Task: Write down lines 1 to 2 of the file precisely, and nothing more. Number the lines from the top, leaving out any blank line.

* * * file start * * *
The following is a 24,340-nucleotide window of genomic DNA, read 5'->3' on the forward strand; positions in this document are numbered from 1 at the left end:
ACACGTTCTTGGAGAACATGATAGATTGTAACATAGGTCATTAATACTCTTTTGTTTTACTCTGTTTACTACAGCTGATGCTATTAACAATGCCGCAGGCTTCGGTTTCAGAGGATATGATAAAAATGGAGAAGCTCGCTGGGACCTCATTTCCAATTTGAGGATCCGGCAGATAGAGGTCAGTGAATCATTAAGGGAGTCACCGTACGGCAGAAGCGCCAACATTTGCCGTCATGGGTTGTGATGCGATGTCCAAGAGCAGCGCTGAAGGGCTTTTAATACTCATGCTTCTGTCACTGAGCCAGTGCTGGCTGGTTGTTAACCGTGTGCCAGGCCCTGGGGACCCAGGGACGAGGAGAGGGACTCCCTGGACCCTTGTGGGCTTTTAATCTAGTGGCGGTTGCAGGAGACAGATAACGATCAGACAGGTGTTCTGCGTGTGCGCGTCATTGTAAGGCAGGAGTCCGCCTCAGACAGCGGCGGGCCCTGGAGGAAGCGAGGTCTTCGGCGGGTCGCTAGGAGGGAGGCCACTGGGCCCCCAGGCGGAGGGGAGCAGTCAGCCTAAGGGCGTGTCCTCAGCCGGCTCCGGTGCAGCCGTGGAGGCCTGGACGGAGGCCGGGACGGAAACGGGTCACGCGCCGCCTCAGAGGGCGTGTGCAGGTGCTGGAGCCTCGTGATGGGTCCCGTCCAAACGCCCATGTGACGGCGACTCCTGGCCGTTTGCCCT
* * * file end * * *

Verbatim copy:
The following is a 24,340-nucleotide window of genomic DNA, read 5'->3' on the forward strand; positions in this document are numbered from 1 at the left end:
ACACGTTCTTGGAGAACATGATAGATTGTAACATAGGTCATTAATACTCTTTTGTTTTACTCTGTTTACTACAGCTGATGCTATTAACAATGCCGCAGGCTTCGGTTTCAGAGGATATGATAAAAATGGAGAAGCTCGCTGGGACCTCATTTCCAATTTGAGGATCCGGCAGATAGAGGTCAGTGAATCATTAAGGGAGTCACCGTACGGCAGAAGCGCCAACATTTGCCGTCATGGGTTGTGATGCGATGTCCAAGAGCAGCGCTGAAGGGCTTTTAATACTCATGCTTCTGTCACTGAGCCAGTGCTGGCTGGTTGTTAACCGTGTGCCAGGCCCTGGGGACCCAGGGACGAGGAGAGGGACTCCCTGGACCCTTGTGGGCTTTTAATCTAGTGGCGGTTGCAGGAGACAGATAACGATCAGACAGGTGTTCTGCGTGTGCGCGTCATTGTAAGGCAGGAGTCCGCCTCAGACAGCGGCGGGCCCTGGAGGAAGCGAGGTCTTCGGCGGGTCGCTAGGAGGGAGGCCACTGGGCCCCCAGGCGGAGGGGAGCAGTCAGCCTAAGGGCGTGTCCTCAGCCGGCTCCGGTGCAGCCGTGGAGGCCTGGACGGAGGCCGGGACGGAAACGGGTCACGCGCCGCCTCAGAGGGCGTGTGCAGGTGCTGGAGCCTCGTGATGGGTCCCGTCCAAACGCCCATGTGACGGCGACTCCTGGCCGTTTGCCCT